Wednesday, September 3, 2014

Familiar Places

     There isn't much new to report. Nothing out of the ordinary has happened. This is a good thing for the most part. The down side is that my updates are less entertaining as a result. This isn't even a full post to be fair. If anything I'm pretty much just checking in to let you know I still have internet access fast enough to post JPEGs. 

The whole team is settled down in Lake Placid at the moment. Training is going well. Shooting is still on an upward swing. Prone feels more consistent than ever. Energy isn't necessarily through the roof. If is was I would just train more and go back to being tired again. 

Hiking today. No joke, I almost went the wrong way again setting myself on another 7 hour death hike. 

Recovery and fear training DO mix.

         I have a few more days left in the current training cycle. This week is going to go out with a bang. After all these years I will finally have the opportunity to race in the Climb to the Castle roller ski race. Won't that be fun? It's going to hurt like hell, but overall it probably will be entertaining. From there it's a brief rest period and then back to work. 

Wednesday, August 20, 2014

This is Our Normal

      If there is one month of the year that can guarantee some summer weather and still find time to generate some pandemonium it would have to be August. August used to be that last chance to enjoy summer before school started back up. These days when someone mentions an August date all I can think of is the obnoxious humidity of racing in Jericho, VT. Officially, only once in the past ten years have I not been in Jericho for the annual summer races series. This year wasn't that one year. It was just like the other nine.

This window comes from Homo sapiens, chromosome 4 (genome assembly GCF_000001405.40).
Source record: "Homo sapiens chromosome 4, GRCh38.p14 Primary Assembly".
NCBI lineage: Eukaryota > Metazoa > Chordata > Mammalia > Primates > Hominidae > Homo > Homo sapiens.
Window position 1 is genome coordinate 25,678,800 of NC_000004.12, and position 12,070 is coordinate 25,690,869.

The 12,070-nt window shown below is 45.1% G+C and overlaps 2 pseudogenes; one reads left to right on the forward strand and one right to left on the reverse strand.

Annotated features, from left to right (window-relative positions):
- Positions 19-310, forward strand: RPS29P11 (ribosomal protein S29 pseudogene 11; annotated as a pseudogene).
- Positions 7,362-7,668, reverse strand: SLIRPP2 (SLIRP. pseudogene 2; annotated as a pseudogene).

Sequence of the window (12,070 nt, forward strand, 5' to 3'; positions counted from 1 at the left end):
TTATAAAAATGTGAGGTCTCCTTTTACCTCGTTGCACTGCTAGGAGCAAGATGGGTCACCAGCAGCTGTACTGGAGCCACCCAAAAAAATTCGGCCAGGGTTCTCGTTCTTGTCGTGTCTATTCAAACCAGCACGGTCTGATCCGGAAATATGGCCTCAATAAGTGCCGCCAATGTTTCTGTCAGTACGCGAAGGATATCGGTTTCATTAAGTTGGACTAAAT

Some of the training camp life had already started the week before the races. I opted out of this because it was rightfully a rest week. Since I had to be ready to go for the trial races on the weekend I needed to get in what ever rest week plans I had, done in about 36 hours. The only plan I followed through was sitting around and remaining motionless for a while. Once that was done it back to favorite regiment of packing and training. The time trials from the weekend before didn't have the best shooting and I was hoping to leave on a confident note. I did this with some 80% plus shooting in Fort Kent on the Wednesday before leave. It's hard to gauge ski speed very well when you're on your own, but it's still summer. How fast does it have to be?

           Ski speed has to be decent. These are the first round of trials for the December WC team. Saturday was your normal sprint format and Sunday was the glorified mass start style. I left the great north of Maine on Thursday of last week. The ride down was uneventful. The goal is to not have to look up the AAA phone number. I met up with the rest of the national team on Friday afternoon. Weather was looking surprisingly nice. The joke was that if there no overbearing heat and humidity then it's a cold rain. Otherwise, if the conditions are inviting, someone is going to have to be struck by lighting in order to balance out the universe.  

On a slightly different story the fruits and vegetables this year have been awesome! 
       On a more important note we have the actual races. Which went well. Saturday's sprint was decent. With two misses in prone it was up to standing to keep me in the race. Standing has been my go to this summer and sure enough it lived up the hype. Clean in 24 seconds was enough for a solid race. Loosely estimating it would safely put me in a WC pursuit.